For example, an optical cable installation suitable for connecting, inside a building, a user apparatus to a central distribution apparatus (located, for example, in an office or in a flat and, respectively, in the cellar or in the loft), requires the implementation of the following steps: passing the optical cable along an appropriate raceway in the building; cutting the optical cable according to the desired length; clamping two connectors to the two ends of the cable, in the proximity of the user apparatus and of the central apparatus, respectively; optionally clamping the optical source and/or the photo-detector (if the optical source and the photo-detector are not already provided in appropriate receptacles) to two receptacles, in the proximity of the user apparatus and of the central apparatus, respectively; and, finally, connecting each optical connector with the respective receptacle for removably connecting the optical fibre with the source and/or the photo-detector, in the proximity of the central apparatus and of the user apparatus, respectively.

Nevertheless, conventional optical connection devices are disadvantageous to be used since an extremely precise alignment (in the range of micrometres) between optical fibre and optical source and/or photo-detector is required: such an alignment operation, apart from requiring a long execution time and being very difficult to carry out directly on site, must be carried out by highly specialised personnel, resulting therefore in high installation costs. Moreover, in order to achieve an extremely precise alignment, a highly precise fibre cutting operation must be carried out beforehand: such a cut must, indeed, be such as to define a free end of the fibre with a frontal face which is as flat and uniform as possible. To increase the precision of the optical alignment, such a face is typically also subjected to a lapping process using particular devices which are suitable for this purpose.

These aspects are even more relevant for single mode fibre-optic cables since a single mode optical fibre, having a core with a very small diameter (typically, 7–10 μm compared to that, for example, of 50–70 mm of a multimode glass optical fibre or to that larger than 100 μm of a multimode polymeric optical fibre) requires an alignment with the opto-electronic component with a precision in the order of one or few micrometres.

Throughout the present description and the subsequent claims we will often use the expression “portion of bare fibre”. Such an expression is used to indicate a portion of optical fibre from which the acrilate coating layer has been removed so as expose the glass surface of the cladding.

Devices for realising a non-permanent optical connection between an optical fibre and an opto-electronic component (or another optical fibre) are known. The Applicant has studied such devices and has found a number of drawbacks.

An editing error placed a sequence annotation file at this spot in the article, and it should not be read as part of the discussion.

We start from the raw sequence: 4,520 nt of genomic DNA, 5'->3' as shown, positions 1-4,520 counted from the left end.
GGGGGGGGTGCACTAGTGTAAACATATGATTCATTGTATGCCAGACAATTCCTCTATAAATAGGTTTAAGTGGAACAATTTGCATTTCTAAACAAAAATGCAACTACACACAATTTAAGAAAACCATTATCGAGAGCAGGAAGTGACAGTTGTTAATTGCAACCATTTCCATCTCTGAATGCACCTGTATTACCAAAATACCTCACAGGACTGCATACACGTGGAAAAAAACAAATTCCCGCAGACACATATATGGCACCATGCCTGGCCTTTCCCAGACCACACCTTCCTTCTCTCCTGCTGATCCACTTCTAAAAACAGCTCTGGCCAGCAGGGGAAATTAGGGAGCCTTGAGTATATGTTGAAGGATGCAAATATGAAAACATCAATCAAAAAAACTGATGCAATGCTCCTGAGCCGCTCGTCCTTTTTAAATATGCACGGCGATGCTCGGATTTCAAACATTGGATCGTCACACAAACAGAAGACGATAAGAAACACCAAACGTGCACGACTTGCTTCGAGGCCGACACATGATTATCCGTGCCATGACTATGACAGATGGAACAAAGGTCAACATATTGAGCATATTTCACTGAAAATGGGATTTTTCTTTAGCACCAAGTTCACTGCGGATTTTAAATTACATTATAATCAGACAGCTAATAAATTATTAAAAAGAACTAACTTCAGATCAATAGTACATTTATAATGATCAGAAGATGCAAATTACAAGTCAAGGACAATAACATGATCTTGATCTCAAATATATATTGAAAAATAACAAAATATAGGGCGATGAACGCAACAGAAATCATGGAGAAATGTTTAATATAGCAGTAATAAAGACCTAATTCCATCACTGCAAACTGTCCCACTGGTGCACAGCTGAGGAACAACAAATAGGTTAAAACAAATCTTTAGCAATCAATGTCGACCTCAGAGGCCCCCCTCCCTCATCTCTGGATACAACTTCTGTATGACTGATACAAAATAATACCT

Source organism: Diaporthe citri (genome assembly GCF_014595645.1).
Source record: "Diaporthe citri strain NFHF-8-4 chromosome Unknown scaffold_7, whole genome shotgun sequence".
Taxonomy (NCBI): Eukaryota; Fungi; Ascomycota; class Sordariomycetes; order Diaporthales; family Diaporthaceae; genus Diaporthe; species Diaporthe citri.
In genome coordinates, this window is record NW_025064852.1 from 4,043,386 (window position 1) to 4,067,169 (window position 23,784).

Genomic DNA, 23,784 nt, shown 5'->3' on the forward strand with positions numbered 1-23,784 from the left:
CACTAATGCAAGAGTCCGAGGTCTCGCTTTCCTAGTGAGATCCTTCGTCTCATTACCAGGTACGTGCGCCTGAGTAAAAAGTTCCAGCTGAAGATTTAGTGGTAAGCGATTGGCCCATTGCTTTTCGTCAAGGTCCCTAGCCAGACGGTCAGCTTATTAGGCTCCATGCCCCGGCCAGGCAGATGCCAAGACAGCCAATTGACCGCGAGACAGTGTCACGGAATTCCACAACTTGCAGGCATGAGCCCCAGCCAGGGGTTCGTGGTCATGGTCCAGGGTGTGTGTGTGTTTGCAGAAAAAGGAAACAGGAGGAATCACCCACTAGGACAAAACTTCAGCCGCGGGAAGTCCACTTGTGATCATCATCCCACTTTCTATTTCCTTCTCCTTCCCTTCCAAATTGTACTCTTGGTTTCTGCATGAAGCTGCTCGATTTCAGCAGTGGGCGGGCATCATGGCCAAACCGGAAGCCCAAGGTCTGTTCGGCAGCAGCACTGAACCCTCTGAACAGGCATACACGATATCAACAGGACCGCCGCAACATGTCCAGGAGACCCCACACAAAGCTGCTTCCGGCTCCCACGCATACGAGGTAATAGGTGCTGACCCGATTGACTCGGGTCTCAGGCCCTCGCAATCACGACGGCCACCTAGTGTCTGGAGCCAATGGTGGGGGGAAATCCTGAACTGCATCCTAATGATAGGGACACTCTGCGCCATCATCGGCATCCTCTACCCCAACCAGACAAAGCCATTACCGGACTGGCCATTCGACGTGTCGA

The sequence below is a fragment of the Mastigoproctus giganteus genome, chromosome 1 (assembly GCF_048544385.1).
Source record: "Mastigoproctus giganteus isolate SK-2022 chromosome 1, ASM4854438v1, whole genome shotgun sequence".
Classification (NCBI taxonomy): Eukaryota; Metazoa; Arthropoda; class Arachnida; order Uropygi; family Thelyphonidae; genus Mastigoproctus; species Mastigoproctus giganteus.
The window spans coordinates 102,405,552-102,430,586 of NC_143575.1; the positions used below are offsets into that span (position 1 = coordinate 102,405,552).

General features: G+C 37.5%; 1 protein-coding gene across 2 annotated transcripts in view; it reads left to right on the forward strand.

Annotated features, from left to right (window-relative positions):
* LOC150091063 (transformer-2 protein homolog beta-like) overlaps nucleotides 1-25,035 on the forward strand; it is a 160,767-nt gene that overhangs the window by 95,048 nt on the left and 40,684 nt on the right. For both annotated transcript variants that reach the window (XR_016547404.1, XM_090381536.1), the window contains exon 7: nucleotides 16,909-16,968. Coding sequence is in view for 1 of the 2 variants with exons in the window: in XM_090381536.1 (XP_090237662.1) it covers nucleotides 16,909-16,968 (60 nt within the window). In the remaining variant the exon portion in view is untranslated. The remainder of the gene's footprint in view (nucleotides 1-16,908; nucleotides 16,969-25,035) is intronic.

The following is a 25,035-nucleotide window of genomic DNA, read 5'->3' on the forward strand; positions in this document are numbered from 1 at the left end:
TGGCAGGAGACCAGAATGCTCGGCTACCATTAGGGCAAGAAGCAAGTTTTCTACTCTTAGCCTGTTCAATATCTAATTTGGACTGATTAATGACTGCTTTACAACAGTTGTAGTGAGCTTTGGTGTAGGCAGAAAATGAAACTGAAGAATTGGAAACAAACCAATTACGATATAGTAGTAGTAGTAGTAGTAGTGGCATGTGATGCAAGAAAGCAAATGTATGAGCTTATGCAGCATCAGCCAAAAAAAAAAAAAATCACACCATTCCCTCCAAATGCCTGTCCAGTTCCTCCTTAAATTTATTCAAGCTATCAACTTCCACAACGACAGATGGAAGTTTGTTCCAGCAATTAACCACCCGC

WO 97/23797 discloses a device for connecting an optical fibre and an opto-electronic component or another optical fibre, comprising a connector associated with one end of a fibre-optic cable and a receptacle intended to receive said connector to realise the optical coupling between two optical fibres (or between the optical fibre and the opto-electronic component). The connector comprises an outer casing inside of which a fibre-holding device provided with a groove for housing the fibre is provided. The casing has an opening and a door for closing said opening: the door is intended to move when the connector is associated with the receptacle to allow the optical coupling between the fibre and the opto-electronic component or the other fibre be achieved. The receptacle comprises an alignment device intended to be inserted into the connector through the aforementioned opening to take in the free end of the bare fibre so as to realise the optical coupling. The alignment device comprises, in particular, a V-groove inclined with an angle of about 42° with respect to the longitudinal axis of the fibre of the connector. When the connector is completely inserted into the receptacle, the free end of the fibre is housed in the V-groove and is in contact with the face of the other fibre (or with the active surface of the opto-electronic component housed in the receptacle), thus realising the optical coupling. The device is designed in such a way that when the fibre of the connector comes into contact with the fibre of the receptacle (or with the active surface of the opto-electronic component housed in the receptacle), the fibre of the connector arches so as to define a radius of curvature less than 7.6 mm. Before carrying out such a coupling operation the bare fibre is lapped through a suitable device which is described and illustrated in the same application. Such a device has an opening for allowing the insertion of the connector; with the connector inserted, a lever pushes the bare fibre out from the outer casing of the connector in such a way that it can come into contact with a tape intended to realise the lapping process. The Applicant has noted that, in a device of the type described above, the fibre is subjected to high stresses due to the great angle of curvature (small radius of curvature) of the fibre itself when the connector is inserted into the receptacle; said stresses can be such as to cause the breaking of the fibre and in any case they reduce the reliability in operation (this is made worse by the fact that, since the connector is intended to be repeatedly inserted into and removed from the receptacle, the fibre is also subject to strain stresses). The Applicant has, moreover, observed that, with a device of the type described above, it is necessary to determine with particular attention the length of the bare fibre before carrying out the lapping process: indeed, the length must be such as to allow the contact of its end face with the lapping tape when the connector is inserted into the lapping device. It is, therefore, necessary, before carrying out the lapping process, to cut the bare fibre to a predetermined length according to the specific lapping instrument used.